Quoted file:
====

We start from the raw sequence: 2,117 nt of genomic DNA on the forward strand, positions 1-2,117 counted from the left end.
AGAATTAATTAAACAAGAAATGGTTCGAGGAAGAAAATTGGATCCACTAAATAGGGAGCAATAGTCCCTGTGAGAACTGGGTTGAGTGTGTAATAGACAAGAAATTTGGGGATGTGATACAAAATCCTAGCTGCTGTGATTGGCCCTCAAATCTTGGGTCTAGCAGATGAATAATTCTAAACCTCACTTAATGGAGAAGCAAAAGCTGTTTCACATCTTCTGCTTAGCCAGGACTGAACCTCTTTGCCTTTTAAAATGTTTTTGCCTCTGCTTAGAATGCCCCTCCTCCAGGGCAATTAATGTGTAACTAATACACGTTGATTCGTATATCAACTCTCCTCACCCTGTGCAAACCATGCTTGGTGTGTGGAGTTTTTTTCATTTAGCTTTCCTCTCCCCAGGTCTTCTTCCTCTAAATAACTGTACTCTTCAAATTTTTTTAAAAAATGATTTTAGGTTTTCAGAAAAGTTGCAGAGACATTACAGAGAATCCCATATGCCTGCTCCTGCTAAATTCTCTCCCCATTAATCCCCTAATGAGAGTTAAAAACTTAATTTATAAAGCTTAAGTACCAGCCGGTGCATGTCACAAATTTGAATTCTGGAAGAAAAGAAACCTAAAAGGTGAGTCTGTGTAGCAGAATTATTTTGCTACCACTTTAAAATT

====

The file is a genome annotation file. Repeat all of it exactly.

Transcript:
We start from the raw sequence: 2,117 nt of genomic DNA on the forward strand, positions 1-2,117 counted from the left end.
AGAATTAATTAAACAAGAAATGGTTCGAGGAAGAAAATTGGATCCACTAAATAGGGAGCAATAGTCCCTGTGAGAACTGGGTTGAGTGTGTAATAGACAAGAAATTTGGGGATGTGATACAAAATCCTAGCTGCTGTGATTGGCCCTCAAATCTTGGGTCTAGCAGATGAATAATTCTAAACCTCACTTAATGGAGAAGCAAAAGCTGTTTCACATCTTCTGCTTAGCCAGGACTGAACCTCTTTGCCTTTTAAAATGTTTTTGCCTCTGCTTAGAATGCCCCTCCTCCAGGGCAATTAATGTGTAACTAATACACGTTGATTCGTATATCAACTCTCCTCACCCTGTGCAAACCATGCTTGGTGTGTGGAGTTTTTTTCATTTAGCTTTCCTCTCCCCAGGTCTTCTTCCTCTAAATAACTGTACTCTTCAAATTTTTTTAAAAAATGATTTTAGGTTTTCAGAAAAGTTGCAGAGACATTACAGAGAATCCCATATGCCTGCTCCTGCTAAATTCTCTCCCCATTAATCCCCTAATGAGAGTTAAAAACTTAATTTATAAAGCTTAAGTACCAGCCGGTGCATGTCACAAATTTGAATTCTGGAAGAAAAGAAACCTAAAAGGTGAGTCTGTGTAGCAGAATTATTTTGCTACCACTTTAAAATT